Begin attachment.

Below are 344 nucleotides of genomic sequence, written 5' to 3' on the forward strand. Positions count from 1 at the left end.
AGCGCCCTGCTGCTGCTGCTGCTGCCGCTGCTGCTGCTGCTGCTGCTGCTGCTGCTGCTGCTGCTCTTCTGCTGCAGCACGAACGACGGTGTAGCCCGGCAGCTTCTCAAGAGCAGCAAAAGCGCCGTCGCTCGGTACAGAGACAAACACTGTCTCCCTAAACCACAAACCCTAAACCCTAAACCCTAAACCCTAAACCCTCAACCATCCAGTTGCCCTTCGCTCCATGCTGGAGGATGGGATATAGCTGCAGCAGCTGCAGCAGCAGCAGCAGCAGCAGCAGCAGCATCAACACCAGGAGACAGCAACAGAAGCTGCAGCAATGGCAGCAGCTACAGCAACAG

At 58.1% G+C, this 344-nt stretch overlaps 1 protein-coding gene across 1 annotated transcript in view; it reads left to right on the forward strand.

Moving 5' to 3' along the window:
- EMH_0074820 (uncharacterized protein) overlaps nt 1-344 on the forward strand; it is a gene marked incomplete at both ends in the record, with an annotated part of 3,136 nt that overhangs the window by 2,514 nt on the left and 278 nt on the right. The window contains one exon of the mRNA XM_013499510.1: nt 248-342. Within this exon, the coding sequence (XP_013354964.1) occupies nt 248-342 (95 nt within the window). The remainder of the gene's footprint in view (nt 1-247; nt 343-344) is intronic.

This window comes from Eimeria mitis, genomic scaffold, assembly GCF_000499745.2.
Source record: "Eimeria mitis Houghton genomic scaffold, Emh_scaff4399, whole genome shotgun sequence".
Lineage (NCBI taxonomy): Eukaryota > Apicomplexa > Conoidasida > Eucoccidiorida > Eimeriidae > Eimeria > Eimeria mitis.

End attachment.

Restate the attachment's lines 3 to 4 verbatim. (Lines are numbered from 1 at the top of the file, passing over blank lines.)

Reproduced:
At 58.1% G+C, this 344-nt stretch overlaps 1 protein-coding gene across 1 annotated transcript in view; it reads left to right on the forward strand.

Moving 5' to 3' along the window: